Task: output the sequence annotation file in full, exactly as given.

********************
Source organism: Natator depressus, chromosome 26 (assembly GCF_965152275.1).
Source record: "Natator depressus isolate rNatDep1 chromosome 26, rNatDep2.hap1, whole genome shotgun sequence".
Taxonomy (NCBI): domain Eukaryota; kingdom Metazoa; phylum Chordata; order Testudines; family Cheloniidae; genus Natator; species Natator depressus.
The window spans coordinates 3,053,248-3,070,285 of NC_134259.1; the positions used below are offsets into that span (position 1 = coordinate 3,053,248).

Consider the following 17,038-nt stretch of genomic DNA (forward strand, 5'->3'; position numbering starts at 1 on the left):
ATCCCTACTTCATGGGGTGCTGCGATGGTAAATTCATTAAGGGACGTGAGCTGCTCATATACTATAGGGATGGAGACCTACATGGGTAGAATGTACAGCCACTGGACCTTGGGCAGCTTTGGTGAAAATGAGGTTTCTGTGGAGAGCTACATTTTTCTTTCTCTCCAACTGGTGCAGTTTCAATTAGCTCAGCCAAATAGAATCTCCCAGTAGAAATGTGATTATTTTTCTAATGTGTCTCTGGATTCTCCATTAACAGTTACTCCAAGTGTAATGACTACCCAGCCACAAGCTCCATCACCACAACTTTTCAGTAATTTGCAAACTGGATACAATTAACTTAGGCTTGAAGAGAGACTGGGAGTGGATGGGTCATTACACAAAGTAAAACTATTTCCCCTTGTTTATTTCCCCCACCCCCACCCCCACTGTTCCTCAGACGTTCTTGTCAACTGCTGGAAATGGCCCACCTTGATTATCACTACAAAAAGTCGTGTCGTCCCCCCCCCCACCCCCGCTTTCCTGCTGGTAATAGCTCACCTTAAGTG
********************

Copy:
Source organism: Natator depressus, chromosome 26 (assembly GCF_965152275.1).
Source record: "Natator depressus isolate rNatDep1 chromosome 26, rNatDep2.hap1, whole genome shotgun sequence".
Taxonomy (NCBI): domain Eukaryota; kingdom Metazoa; phylum Chordata; order Testudines; family Cheloniidae; genus Natator; species Natator depressus.
The window spans coordinates 3,053,248-3,070,285 of NC_134259.1; the positions used below are offsets into that span (position 1 = coordinate 3,053,248).

Consider the following 17,038-nt stretch of genomic DNA (forward strand, 5'->3'; position numbering starts at 1 on the left):
ATCCCTACTTCATGGGGTGCTGCGATGGTAAATTCATTAAGGGACGTGAGCTGCTCATATACTATAGGGATGGAGACCTACATGGGTAGAATGTACAGCCACTGGACCTTGGGCAGCTTTGGTGAAAATGAGGTTTCTGTGGAGAGCTACATTTTTCTTTCTCTCCAACTGGTGCAGTTTCAATTAGCTCAGCCAAATAGAATCTCCCAGTAGAAATGTGATTATTTTTCTAATGTGTCTCTGGATTCTCCATTAACAGTTACTCCAAGTGTAATGACTACCCAGCCACAAGCTCCATCACCACAACTTTTCAGTAATTTGCAAACTGGATACAATTAACTTAGGCTTGAAGAGAGACTGGGAGTGGATGGGTCATTACACAAAGTAAAACTATTTCCCCTTGTTTATTTCCCCCACCCCCACCCCCACTGTTCCTCAGACGTTCTTGTCAACTGCTGGAAATGGCCCACCTTGATTATCACTACAAAAAGTCGTGTCGTCCCCCCCCCCACCCCCGCTTTCCTGCTGGTAATAGCTCACCTTAAGTG